In 2020, Sonos accused Google of copying its patented multiroom audio technology after the companies partnered in 2013. While the case trudged through the courts Sonos went on to win its case at the US International Trade Commission, resulting in a limited import ban on some of the Google devices in question. Google has also had to pull some features from its lineup of smart speakers and smart displays.
Sonos’ chief legal officer and CFO Eddie Lazarus told The Verge. “This verdict re-affirms that Google is a serial infringer of our patent portfolio, as the International Trade Commission has already ruled with respect to five other Sonos patents. In all, we believe Google infringes more than 200 Sonos patents and today’s damages award, based on one important piece of our portfolio, demonstrates the exceptional value of our intellectual property. Our goal remains for Google to pay us a fair royalty for the Sonos inventions it has appropriated.”
Google spokesperson Jose Castaneda said at the time that the case pertains to "some very specific features that are not commonly used" and that Sonos "mischaracterised our partnership and technology."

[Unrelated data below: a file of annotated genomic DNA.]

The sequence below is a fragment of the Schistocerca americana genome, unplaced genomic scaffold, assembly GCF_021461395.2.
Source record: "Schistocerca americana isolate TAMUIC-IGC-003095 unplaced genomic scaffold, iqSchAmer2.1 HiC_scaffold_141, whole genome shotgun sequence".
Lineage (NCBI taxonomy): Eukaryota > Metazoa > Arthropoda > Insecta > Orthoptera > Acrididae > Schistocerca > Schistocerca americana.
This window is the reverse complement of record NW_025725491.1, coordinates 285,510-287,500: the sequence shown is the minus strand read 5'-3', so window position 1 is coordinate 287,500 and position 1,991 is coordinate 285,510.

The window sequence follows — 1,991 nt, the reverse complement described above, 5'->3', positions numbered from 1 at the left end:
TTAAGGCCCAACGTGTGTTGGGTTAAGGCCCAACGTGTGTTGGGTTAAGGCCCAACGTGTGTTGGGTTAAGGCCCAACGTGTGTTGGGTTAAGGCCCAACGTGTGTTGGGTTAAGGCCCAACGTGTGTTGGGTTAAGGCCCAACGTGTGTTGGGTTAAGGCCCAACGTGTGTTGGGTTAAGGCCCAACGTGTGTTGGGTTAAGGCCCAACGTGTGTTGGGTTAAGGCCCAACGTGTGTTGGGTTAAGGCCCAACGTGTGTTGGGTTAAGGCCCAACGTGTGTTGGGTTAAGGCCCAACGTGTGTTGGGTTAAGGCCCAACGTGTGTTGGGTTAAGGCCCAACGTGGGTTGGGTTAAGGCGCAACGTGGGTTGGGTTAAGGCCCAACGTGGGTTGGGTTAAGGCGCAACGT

Sonos didn't come out of the case completely victorious, however, as the jury decided that Google's Home app didn't infringe on a separate patent filed by Sonos.
Judge William Alsup told jurors to "disregard a $90 million damages estimate from a Sonos expert witness, saying he had decided that some of the evidence provided was inadmissible."
Alsup, who has presided over many tech company courtroom battles, slammed both companies for not reaching a settlement before coming to court.
He said it was “emblematic of the worst of patent litigation.” He also noted the technical jargon surrounding the patents at issue, at one point checking with jurors to make sure they hadn’t fallen asleep.